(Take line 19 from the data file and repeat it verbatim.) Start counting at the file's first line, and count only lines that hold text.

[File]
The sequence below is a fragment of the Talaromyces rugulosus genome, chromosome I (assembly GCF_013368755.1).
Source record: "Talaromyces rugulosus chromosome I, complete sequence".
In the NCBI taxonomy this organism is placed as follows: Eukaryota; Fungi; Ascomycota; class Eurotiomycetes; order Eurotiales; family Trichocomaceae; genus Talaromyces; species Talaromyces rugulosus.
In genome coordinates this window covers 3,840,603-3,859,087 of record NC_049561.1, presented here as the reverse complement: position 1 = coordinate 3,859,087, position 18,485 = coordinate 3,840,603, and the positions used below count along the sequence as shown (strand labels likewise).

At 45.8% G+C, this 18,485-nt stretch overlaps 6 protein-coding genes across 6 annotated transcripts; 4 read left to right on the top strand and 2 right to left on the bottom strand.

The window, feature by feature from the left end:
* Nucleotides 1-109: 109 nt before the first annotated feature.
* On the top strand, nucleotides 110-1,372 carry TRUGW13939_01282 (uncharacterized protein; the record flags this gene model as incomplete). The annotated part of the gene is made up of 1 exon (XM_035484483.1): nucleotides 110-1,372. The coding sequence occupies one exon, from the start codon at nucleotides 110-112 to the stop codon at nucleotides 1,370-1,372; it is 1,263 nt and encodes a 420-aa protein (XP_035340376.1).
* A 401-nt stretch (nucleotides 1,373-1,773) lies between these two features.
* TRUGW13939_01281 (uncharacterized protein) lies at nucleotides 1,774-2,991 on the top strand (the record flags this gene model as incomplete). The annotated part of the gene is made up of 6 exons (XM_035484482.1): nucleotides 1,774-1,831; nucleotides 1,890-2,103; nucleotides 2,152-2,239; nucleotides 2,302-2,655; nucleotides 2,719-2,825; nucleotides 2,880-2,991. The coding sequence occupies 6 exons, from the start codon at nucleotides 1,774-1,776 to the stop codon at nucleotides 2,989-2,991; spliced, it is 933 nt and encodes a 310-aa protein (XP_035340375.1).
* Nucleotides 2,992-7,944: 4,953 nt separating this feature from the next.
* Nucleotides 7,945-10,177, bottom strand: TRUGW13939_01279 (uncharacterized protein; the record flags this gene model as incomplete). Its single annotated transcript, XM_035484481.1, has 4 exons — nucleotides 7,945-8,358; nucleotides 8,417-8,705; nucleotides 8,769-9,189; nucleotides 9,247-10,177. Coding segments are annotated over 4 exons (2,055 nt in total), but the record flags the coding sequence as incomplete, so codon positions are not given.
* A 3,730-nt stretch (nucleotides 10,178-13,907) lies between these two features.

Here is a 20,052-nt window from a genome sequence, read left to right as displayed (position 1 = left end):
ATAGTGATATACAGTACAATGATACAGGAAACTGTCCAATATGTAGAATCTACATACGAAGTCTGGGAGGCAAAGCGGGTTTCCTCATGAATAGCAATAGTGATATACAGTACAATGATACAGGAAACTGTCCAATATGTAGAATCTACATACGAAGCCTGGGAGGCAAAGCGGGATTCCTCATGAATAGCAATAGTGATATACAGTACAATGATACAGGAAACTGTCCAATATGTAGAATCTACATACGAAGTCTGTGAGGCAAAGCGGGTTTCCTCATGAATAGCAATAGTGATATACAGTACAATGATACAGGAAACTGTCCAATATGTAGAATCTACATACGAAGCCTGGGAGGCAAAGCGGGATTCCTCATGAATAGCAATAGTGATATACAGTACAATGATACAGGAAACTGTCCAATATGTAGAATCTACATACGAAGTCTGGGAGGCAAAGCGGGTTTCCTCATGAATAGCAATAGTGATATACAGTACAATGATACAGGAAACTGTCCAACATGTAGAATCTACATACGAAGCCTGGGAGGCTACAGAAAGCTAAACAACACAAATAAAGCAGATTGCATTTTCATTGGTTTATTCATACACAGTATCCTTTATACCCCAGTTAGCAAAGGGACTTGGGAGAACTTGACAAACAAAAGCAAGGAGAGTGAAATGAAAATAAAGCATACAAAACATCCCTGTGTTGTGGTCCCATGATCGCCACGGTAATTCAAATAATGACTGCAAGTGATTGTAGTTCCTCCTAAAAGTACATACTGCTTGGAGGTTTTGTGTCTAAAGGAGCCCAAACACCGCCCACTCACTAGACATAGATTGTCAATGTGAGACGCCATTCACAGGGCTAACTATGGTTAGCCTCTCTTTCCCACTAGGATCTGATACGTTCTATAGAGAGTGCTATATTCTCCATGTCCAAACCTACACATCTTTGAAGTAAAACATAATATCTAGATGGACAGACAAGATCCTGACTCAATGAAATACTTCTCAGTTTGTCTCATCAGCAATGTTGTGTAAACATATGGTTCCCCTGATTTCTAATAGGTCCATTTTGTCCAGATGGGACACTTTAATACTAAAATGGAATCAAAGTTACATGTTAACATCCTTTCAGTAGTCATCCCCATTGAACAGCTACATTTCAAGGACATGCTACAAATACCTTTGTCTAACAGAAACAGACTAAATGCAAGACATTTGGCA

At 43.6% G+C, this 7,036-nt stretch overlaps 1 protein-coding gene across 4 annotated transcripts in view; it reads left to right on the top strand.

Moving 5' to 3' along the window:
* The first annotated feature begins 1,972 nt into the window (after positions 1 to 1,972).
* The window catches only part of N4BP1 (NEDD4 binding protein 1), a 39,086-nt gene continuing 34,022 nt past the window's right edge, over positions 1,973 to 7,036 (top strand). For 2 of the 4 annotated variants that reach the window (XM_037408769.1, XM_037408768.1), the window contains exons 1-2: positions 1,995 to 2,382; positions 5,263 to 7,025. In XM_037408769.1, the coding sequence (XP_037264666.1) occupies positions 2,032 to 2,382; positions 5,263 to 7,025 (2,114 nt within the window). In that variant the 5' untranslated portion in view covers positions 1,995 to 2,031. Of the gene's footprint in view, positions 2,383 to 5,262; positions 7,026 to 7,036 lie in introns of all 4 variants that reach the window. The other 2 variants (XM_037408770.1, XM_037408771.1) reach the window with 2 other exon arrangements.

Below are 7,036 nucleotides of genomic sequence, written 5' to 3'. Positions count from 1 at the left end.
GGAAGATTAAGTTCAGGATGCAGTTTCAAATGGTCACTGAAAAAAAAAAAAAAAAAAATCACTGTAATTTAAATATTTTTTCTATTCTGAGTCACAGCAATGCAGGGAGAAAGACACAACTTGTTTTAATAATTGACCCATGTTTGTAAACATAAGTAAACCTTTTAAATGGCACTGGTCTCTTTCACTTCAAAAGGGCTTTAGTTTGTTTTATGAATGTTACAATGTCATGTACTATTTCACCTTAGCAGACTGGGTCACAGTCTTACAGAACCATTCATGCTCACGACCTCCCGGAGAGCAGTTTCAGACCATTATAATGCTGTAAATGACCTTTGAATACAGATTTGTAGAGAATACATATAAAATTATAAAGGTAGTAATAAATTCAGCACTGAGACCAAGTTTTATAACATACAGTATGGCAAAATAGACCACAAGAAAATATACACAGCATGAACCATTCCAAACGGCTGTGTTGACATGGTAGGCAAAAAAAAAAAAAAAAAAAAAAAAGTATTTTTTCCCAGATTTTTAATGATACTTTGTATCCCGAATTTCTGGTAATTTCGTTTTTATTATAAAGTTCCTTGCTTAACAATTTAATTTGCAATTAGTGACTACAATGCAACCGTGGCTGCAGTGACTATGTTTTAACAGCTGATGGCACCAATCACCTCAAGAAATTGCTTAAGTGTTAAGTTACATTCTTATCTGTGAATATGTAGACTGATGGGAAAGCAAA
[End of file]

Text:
* The window catches only part of N4BP1 (NEDD4 binding protein 1), a 39,086-nt gene continuing 34,022 nt past the window's right edge, over positions 1,973 to 7,036 (top strand). For 2 of the 4 annotated variants that reach the window (XM_037408769.1, XM_037408768.1), the window contains exons 1-2: positions 1,995 to 2,382; positions 5,263 to 7,025. In XM_037408769.1, the coding sequence (XP_037264666.1) occupies positions 2,032 to 2,382; positions 5,263 to 7,025 (2,114 nt within the window). In that variant the 5' untranslated portion in view covers positions 1,995 to 2,031. Of the gene's footprint in view, positions 2,383 to 5,262; positions 7,026 to 7,036 lie in introns of all 4 variants that reach the window. The other 2 variants (XM_037408770.1, XM_037408771.1) reach the window with 2 other exon arrangements.